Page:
LEARNING STYLES. Ask yourself what comes to mind when you hear the word „dog”. Some people see a picture of an animal …. Others hear a bark …. While others remember feeling of the dog’s …. Draw WHAT YOU SEE. Draw WHAT YOU HEAR. Draw along.
Download Policy: Content on the Website is provided to you AS IS for your information and personal use and may not be sold / licensed / shared on other websites without getting consent from its author.While downloading, if for some reason you are not able to download a presentation, the publisher may have deleted the file from their server.
Somepeoplesee a picture of an animal …
Othershear a bark …
Whileothersrememberfeeling of thedog’s …
Draw WHAT YOU SEE
Draw WHAT YOU HEAR
We communicate and processthe information differently…This is what this workshop is all about…
Did you know that students retain:
10% of what they read
20% of what they hear
30% of what they see
50% of what they see and hear
70% of what they say
90% of what they say and do!!
Multi-sensory approaches work well because of the way our brain is organized. When we learn, information takes one pathinto our brain when we use our eyes, another when we use our ears, and yet another when we use our hands.
By using more than one sense, we bombard our brain with the new information in multiple ways.
Thus, we learn better!!
Three Major Learning Styles
By Glover (August, 2004)
Visual learners: seeing words, pictures, directions
Auditory Learners: listening to tapes, conversation, words with music
Kinesthetic & Tactile Learners:
getting fully involved in role plays and field trips
Up = Visual
Side to side = Auditory
Listen to thewords we use:
Visual: ‘Lookat me’, ‘I seewhatyoumean’, ‘I can’tpictureit’
Auditory: ‘Listen to me’, ‘I hearwhatyouaresaying’, ‘Soundsgood’
Kinesthetic: ‘Come to me’, ‘I feel for you’
Visual: usesmaps, drawsmaps
1. Visual learners:
Have a keen awareness of aesthetics
Prefer face-to-face meetings
Can make movies in their minds of information they are reading
Easily understand information presented in charts, pictures, or diagrams
Pay close attention to body language
Good with visual symbols
Can easily recall printed information
May forget names, but remember faces
Are distracted by untidiness or movement
Comfortable with books and graphics
2. Auditory Learners
Learn best by hearing
Have strong oral communication skills
Tend to be talkers
Forget faces, but remember names and what you talked about
Can hear tones, rhythms, and notes of music
Accurately remember details from conversations
Prefer verbal directions
Prefer the telephone
Become distracted by sounds or noises
Sound out words
3. Kinesthetic or Tactile Learners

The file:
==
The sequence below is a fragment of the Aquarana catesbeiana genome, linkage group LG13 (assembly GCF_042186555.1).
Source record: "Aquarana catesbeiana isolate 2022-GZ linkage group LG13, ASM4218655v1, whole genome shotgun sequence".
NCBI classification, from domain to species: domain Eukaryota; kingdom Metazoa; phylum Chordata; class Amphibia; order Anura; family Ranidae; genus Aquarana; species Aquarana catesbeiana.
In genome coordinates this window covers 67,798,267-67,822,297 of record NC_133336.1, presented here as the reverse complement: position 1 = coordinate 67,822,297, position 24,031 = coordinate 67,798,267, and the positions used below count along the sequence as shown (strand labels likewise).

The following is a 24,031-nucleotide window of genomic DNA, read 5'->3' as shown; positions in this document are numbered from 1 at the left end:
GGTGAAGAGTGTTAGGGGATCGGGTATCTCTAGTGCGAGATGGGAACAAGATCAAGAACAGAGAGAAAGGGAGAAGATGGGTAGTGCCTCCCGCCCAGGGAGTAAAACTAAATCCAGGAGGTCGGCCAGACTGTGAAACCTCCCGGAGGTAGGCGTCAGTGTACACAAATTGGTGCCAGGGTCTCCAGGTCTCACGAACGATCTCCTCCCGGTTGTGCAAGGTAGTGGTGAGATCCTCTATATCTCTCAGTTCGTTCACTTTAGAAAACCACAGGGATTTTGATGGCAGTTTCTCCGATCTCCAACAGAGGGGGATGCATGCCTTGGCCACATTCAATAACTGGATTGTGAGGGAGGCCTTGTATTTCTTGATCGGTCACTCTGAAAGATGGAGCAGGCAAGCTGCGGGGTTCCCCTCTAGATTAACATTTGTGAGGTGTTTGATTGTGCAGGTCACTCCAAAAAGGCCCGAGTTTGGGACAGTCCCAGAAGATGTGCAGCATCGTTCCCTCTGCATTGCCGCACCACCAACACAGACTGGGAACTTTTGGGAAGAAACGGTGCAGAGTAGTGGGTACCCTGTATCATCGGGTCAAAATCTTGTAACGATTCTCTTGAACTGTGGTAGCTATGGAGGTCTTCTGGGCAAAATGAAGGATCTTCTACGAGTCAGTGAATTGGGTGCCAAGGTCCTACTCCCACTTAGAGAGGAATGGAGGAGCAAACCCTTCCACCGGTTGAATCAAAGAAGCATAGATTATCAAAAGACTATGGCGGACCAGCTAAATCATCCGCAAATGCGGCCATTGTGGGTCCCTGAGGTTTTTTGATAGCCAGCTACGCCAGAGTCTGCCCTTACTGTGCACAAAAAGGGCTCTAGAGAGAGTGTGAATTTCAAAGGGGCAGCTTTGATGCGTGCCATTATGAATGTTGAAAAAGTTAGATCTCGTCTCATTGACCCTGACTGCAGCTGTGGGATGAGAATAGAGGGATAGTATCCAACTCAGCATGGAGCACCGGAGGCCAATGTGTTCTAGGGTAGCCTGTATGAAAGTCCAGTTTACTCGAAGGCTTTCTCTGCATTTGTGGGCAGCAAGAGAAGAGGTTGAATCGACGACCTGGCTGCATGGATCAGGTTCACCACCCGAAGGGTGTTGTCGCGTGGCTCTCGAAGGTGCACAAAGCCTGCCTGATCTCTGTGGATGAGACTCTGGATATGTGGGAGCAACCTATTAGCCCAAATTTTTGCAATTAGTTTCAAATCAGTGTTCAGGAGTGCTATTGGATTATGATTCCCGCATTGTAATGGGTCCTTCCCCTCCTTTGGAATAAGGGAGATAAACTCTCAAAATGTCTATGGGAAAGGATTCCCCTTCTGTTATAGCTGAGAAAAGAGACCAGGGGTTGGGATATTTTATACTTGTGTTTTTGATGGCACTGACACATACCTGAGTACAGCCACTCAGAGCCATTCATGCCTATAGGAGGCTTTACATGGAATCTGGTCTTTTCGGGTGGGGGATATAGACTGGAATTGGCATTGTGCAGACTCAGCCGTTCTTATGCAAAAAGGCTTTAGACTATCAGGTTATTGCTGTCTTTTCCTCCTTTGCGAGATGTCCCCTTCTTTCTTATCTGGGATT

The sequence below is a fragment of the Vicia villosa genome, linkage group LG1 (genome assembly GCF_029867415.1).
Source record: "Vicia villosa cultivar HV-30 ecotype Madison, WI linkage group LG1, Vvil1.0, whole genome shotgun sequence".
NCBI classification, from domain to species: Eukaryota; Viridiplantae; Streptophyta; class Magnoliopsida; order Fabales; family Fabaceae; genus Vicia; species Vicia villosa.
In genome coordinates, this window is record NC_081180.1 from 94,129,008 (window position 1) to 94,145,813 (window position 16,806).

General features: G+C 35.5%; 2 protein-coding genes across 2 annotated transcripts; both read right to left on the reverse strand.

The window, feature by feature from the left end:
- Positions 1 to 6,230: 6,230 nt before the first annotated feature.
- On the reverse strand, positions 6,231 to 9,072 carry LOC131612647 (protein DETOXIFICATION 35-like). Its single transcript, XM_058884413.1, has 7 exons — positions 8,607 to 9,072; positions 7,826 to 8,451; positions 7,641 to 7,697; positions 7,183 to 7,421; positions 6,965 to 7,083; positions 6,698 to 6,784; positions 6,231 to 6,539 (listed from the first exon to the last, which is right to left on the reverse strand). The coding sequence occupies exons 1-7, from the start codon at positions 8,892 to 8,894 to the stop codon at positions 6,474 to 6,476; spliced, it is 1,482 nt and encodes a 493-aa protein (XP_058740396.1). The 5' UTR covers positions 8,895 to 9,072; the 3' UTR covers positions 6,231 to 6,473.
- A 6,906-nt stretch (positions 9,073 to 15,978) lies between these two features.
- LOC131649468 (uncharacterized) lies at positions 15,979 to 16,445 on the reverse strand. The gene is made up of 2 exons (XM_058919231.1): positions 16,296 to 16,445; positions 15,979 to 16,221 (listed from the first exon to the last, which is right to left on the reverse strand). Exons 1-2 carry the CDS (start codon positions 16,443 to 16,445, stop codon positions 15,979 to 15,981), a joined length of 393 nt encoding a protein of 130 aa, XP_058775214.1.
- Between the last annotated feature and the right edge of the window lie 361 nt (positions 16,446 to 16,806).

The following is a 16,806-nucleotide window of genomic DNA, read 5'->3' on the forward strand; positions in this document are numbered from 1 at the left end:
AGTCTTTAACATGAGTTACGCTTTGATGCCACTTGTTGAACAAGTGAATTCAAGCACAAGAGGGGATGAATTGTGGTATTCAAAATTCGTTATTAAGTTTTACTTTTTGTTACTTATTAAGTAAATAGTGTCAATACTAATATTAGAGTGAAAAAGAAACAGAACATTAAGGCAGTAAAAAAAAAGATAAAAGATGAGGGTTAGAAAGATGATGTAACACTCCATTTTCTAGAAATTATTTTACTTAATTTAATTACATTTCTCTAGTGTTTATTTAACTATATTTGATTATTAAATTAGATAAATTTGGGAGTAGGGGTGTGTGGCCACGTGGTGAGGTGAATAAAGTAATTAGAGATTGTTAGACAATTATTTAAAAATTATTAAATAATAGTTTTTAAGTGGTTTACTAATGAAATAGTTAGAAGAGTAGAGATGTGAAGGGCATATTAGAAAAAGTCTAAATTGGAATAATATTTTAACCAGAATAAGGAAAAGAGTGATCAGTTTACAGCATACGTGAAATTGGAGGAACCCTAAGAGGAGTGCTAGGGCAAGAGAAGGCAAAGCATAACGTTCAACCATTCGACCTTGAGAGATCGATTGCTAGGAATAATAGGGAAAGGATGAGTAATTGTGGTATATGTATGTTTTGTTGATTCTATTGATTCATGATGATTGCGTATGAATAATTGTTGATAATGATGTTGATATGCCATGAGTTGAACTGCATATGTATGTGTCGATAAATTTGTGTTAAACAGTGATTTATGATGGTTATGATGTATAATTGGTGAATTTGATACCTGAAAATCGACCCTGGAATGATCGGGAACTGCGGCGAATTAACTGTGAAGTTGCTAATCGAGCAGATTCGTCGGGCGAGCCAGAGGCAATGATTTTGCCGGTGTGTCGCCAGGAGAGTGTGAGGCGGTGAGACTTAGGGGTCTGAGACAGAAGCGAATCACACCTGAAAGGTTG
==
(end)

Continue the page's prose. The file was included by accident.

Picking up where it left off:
Are well coordinated
Learn best by using their hands
Learn best by doing
Able to disassemble and reassemble things
Were labeled as hyperactive
Ignore directions and figure it out as they go along
Jump right in and try activities
Prefer action stories and may not be keen readers
Enjoy role play!
Write words down to see if they feel right
Gesture and use expressive movements
What does this mean for teachers? For students??
What types of activities should teachers try to enhance student learning?
What tips can teachers give students?
Glover (August, 2004) provides suggestions for the 3 types of learners that follow:
(a) Instructional Strategies for Visual Learners
Use charts and pictures to study
Keep the study environment clutter free
Make class notes visual with drawings, spacing, symbols, etc.
Highlight and write as you study. Use different colors to select and organize
Recall information by visualizing text pages, notes, or study cards.
Always write down what you need to remember
When solving problems, draw or illustrate the problem and solution
Make recall cues as visual as possible with capital letters, colors, and illustrations
(b) Instructional Strategies Auditory Learners
Study in groups or with friends
Recite aloud as you study
Talk to yourself – describe diagrams or practice answering test questions out loud
Attend all class lectures
Tape record lectures in addition to taking notes and play them in your car
Recite study cards into a tape recorder and play it back
Recall information during exams by hearing yourself recite in your head
Talk yourself through the steps of a problem
(c) Instructional Strategies for Kinesthetic Learners
Use as many of your senses as possible when you study
Study with another kinesthetic person
Move around when you study – put study cards on the floor andrecite them as you move around the room
When solving problems, move around and manipulate items to represent parts of the problem
Study in small frequent chunks
When taking tests try to feel how you stored information by remembering what you physically did as you studied
Use a timer to set study periods. Start with short times and work up. Take a break when the timer sounds
Prepared by the Comenius team from Gimnazjum im. Polskich Olimpijczyków, Kraszewice, Poland
‘ThisprojecthasbeenfundedwiththesupportfromtheEuropeanComission.Thispublicationreflectstheviewsonly of theauthor, and theComissioncannot be heldresponsible for anyusewhichmay be made of theinformationcontainedtherein’